The order states that Roane would have had to do the same amount of work to have 35 percent of the recording released as all of it, and did not reduce the award amount as the BoCC had requested.

“The County believes the amount of attorney’s fees awarded by the Court was unwarranted and excessive,” Weaver wrote in an email to The SUN Wednesday. “Further, the County is disappointed that the a private attorney whose practice is not located in Archuleta County, who does not live in Archuleta County and does not pay taxes in Archuleta County was able to profit and line his pockets with hard-working Archuleta County citizens’ tax dollars.”

“The reason that I think [this case is] important — and that’s the point that I hoped to establish in addition to getting access to the executive session recording in this case — the state depends on citizens to essentially act as the police with these open meetings laws and to hold the government’s feet to the fire and ensure they comply with the [legal] requirements,” Roane said in a phone call Tuesday, adding, “What I hope is it will encourage other attorneys to do the same thing — to play watchdog.”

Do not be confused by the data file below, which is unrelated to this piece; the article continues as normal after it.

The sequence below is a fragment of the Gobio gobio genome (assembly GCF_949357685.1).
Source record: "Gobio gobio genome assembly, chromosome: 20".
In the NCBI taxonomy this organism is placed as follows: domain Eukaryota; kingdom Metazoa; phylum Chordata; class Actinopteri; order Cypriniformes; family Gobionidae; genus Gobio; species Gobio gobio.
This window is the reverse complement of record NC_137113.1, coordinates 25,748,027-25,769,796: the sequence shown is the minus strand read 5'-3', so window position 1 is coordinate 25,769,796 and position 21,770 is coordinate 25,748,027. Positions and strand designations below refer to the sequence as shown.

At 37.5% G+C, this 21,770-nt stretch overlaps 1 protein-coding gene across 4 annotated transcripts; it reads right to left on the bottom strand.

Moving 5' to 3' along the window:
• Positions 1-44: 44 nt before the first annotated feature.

In a phone call Wednesday, Jeff Roberts, executive director of CFOIC, explained that it is unusual for an attorney representing himself in a CORA case to receive attorney fees.

Zansberg noted that he does not know of any other CORA case where an attorney representing themselves had attorney fees awarded.

He wrote in an email to The SUN that it is not unusual, however, outside of CORA cases, for attorneys to be awarded fees for their time when they represent themselves.

“When the government makes decisions that affects the public business and affects their roles as the public servant, they have to do it in the sunshine, in the light of day and they can’t go behind closed doors and make important decisions and have important discussions outside of the eye of the public,” Roane said. “We’re entitled to, not only as citizens, not only to see the final result of the process, but we’re entitled to be able to participate in it at almost every step along the way. So, in simple terms, we don’t just get the sausage, we get to watch how it’s made as well, and if the government doesn’t do that you have the right to challenge them and ask a judge to step in and say, ‘Did they or did they not comply with these laws? And if they didn’t, they’ve gotta go back and fix it the best they can,’ which is what happened in this case.”